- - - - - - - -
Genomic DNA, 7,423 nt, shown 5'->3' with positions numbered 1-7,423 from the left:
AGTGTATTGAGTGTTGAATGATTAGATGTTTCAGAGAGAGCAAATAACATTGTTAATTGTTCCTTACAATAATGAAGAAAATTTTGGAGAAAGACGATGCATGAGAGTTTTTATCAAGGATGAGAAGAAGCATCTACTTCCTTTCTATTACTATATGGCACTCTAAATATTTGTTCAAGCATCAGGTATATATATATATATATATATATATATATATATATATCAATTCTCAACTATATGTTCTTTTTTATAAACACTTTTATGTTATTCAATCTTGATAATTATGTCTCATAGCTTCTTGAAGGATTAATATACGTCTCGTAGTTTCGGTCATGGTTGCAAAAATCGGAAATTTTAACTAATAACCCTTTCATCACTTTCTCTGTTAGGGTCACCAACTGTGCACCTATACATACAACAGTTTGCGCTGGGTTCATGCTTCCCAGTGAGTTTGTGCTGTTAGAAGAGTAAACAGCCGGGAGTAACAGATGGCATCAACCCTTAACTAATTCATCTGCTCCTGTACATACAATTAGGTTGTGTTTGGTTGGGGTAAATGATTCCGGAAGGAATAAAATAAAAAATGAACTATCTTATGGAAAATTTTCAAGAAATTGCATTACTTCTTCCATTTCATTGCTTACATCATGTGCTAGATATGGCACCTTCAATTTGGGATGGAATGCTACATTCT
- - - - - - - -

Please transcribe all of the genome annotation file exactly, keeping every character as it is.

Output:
Genomic DNA, 7,423 nt, shown 5'->3' with positions numbered 1-7,423 from the left:
AGTGTATTGAGTGTTGAATGATTAGATGTTTCAGAGAGAGCAAATAACATTGTTAATTGTTCCTTACAATAATGAAGAAAATTTTGGAGAAAGACGATGCATGAGAGTTTTTATCAAGGATGAGAAGAAGCATCTACTTCCTTTCTATTACTATATGGCACTCTAAATATTTGTTCAAGCATCAGGTATATATATATATATATATATATATATATATATATATCAATTCTCAACTATATGTTCTTTTTTATAAACACTTTTATGTTATTCAATCTTGATAATTATGTCTCATAGCTTCTTGAAGGATTAATATACGTCTCGTAGTTTCGGTCATGGTTGCAAAAATCGGAAATTTTAACTAATAACCCTTTCATCACTTTCTCTGTTAGGGTCACCAACTGTGCACCTATACATACAACAGTTTGCGCTGGGTTCATGCTTCCCAGTGAGTTTGTGCTGTTAGAAGAGTAAACAGCCGGGAGTAACAGATGGCATCAACCCTTAACTAATTCATCTGCTCCTGTACATACAATTAGGTTGTGTTTGGTTGGGGTAAATGATTCCGGAAGGAATAAAATAAAAAATGAACTATCTTATGGAAAATTTTCAAGAAATTGCATTACTTCTTCCATTTCATTGCTTACATCATGTGCTAGATATGGCACCTTCAATTTGGGATGGAATGCTACATTCT